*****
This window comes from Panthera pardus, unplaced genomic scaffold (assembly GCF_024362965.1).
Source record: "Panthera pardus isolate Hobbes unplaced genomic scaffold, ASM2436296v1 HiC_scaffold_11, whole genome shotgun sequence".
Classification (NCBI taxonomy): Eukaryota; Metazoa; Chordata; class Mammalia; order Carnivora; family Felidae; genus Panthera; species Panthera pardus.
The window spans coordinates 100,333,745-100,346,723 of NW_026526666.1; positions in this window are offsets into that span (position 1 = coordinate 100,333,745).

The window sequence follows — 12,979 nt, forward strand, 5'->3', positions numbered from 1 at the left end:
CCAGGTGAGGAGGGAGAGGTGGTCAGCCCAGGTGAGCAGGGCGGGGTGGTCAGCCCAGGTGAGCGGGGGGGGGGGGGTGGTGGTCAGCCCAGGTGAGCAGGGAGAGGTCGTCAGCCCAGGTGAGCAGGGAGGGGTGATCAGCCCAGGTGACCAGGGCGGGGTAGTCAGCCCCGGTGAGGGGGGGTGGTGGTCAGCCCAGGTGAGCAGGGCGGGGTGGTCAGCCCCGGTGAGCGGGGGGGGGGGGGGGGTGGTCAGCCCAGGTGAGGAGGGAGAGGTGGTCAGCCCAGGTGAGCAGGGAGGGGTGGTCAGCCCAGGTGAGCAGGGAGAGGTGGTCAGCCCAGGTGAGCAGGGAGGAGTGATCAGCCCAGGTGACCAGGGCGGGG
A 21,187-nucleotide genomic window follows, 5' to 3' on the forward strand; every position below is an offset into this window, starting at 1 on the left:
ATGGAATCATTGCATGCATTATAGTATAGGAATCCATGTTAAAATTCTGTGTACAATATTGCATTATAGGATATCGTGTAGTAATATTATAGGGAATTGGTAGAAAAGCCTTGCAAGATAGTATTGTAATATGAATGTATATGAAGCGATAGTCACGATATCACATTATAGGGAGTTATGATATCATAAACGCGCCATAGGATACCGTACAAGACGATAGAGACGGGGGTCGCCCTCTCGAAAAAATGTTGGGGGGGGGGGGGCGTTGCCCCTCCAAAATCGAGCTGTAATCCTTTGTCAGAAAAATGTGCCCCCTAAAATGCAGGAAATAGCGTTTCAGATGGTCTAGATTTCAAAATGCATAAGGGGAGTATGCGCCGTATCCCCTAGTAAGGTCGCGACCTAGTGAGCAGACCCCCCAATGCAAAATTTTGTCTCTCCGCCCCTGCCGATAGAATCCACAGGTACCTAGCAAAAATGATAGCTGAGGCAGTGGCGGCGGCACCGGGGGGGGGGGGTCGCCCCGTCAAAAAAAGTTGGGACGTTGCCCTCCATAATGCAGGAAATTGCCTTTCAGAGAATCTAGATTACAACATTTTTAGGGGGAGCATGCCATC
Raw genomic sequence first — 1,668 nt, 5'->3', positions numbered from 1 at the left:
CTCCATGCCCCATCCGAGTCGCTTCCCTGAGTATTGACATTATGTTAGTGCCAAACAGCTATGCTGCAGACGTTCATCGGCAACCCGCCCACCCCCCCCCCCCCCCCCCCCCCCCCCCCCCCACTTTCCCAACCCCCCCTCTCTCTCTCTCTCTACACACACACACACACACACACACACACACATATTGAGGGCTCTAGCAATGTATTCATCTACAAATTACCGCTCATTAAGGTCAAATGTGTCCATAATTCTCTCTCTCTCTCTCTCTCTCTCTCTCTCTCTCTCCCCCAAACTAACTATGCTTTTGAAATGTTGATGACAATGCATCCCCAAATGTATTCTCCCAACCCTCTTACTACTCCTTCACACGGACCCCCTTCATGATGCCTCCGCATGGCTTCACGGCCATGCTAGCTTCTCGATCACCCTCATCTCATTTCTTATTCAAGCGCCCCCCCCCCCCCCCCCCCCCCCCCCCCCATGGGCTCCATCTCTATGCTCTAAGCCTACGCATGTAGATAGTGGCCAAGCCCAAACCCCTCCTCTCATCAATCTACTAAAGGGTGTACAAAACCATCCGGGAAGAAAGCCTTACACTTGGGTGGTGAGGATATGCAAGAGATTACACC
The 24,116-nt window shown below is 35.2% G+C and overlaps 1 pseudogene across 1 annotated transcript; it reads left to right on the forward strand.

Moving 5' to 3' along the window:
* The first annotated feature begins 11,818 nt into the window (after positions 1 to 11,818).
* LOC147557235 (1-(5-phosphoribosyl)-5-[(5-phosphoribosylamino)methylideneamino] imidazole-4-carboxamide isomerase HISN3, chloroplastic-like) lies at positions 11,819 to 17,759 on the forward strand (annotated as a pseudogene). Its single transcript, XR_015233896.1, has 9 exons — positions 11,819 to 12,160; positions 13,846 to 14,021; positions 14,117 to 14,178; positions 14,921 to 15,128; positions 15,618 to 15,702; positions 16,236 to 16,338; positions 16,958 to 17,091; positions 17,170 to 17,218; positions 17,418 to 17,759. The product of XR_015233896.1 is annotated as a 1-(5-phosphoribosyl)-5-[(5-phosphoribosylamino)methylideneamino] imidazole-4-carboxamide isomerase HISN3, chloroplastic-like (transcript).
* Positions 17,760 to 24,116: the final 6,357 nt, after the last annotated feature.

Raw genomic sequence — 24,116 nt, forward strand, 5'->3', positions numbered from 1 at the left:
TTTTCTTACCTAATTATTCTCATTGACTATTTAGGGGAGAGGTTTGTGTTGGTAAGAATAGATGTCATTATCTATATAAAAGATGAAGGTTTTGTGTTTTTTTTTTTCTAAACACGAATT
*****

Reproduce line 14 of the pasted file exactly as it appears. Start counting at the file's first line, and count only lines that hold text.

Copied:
* LOC147557235 (1-(5-phosphoribosyl)-5-[(5-phosphoribosylamino)methylideneamino] imidazole-4-carboxamide isomerase HISN3, chloroplastic-like) lies at positions 11,819 to 17,759 on the forward strand (annotated as a pseudogene). Its single transcript, XR_015233896.1, has 9 exons — positions 11,819 to 12,160; positions 13,846 to 14,021; positions 14,117 to 14,178; positions 14,921 to 15,128; positions 15,618 to 15,702; positions 16,236 to 16,338; positions 16,958 to 17,091; positions 17,170 to 17,218; positions 17,418 to 17,759. The product of XR_015233896.1 is annotated as a 1-(5-phosphoribosyl)-5-[(5-phosphoribosylamino)methylideneamino] imidazole-4-carboxamide isomerase HISN3, chloroplastic-like (transcript).